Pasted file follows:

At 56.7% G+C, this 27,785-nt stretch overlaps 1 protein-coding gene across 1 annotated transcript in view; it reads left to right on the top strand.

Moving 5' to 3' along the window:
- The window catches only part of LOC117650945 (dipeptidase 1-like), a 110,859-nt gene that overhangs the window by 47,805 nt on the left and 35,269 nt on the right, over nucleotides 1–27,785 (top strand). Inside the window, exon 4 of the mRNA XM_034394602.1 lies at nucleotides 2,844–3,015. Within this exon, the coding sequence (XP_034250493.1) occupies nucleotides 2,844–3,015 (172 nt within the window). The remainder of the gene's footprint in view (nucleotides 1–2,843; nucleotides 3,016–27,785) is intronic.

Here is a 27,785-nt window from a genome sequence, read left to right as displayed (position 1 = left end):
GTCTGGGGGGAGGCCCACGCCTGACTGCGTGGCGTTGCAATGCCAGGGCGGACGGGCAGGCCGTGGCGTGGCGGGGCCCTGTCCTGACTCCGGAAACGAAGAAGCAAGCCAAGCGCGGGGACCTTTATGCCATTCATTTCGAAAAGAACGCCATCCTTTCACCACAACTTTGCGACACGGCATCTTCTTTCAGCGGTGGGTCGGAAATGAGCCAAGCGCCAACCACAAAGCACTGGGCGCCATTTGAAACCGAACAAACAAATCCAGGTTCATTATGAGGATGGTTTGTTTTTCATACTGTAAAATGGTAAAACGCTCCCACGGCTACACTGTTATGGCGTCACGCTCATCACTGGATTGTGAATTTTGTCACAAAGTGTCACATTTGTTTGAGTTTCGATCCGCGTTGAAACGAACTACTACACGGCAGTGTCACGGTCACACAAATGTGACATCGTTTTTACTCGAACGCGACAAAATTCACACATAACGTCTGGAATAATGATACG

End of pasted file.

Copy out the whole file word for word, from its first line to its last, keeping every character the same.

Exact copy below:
At 56.7% G+C, this 27,785-nt stretch overlaps 1 protein-coding gene across 1 annotated transcript in view; it reads left to right on the top strand.

Moving 5' to 3' along the window:
- The window catches only part of LOC117650945 (dipeptidase 1-like), a 110,859-nt gene that overhangs the window by 47,805 nt on the left and 35,269 nt on the right, over nucleotides 1–27,785 (top strand). Inside the window, exon 4 of the mRNA XM_034394602.1 lies at nucleotides 2,844–3,015. Within this exon, the coding sequence (XP_034250493.1) occupies nucleotides 2,844–3,015 (172 nt within the window). The remainder of the gene's footprint in view (nucleotides 1–2,843; nucleotides 3,016–27,785) is intronic.

Here is a 27,785-nt window from a genome sequence, read left to right as displayed (position 1 = left end):
GTCTGGGGGGAGGCCCACGCCTGACTGCGTGGCGTTGCAATGCCAGGGCGGACGGGCAGGCCGTGGCGTGGCGGGGCCCTGTCCTGACTCCGGAAACGAAGAAGCAAGCCAAGCGCGGGGACCTTTATGCCATTCATTTCGAAAAGAACGCCATCCTTTCACCACAACTTTGCGACACGGCATCTTCTTTCAGCGGTGGGTCGGAAATGAGCCAAGCGCCAACCACAAAGCACTGGGCGCCATTTGAAACCGAACAAACAAATCCAGGTTCATTATGAGGATGGTTTGTTTTTCATACTGTAAAATGGTAAAACGCTCCCACGGCTACACTGTTATGGCGTCACGCTCATCACTGGATTGTGAATTTTGTCACAAAGTGTCACATTTGTTTGAGTTTCGATCCGCGTTGAAACGAACTACTACACGGCAGTGTCACGGTCACACAAATGTGACATCGTTTTTACTCGAACGCGACAAAATTCACACATAACGTCTGGAATAATGATACG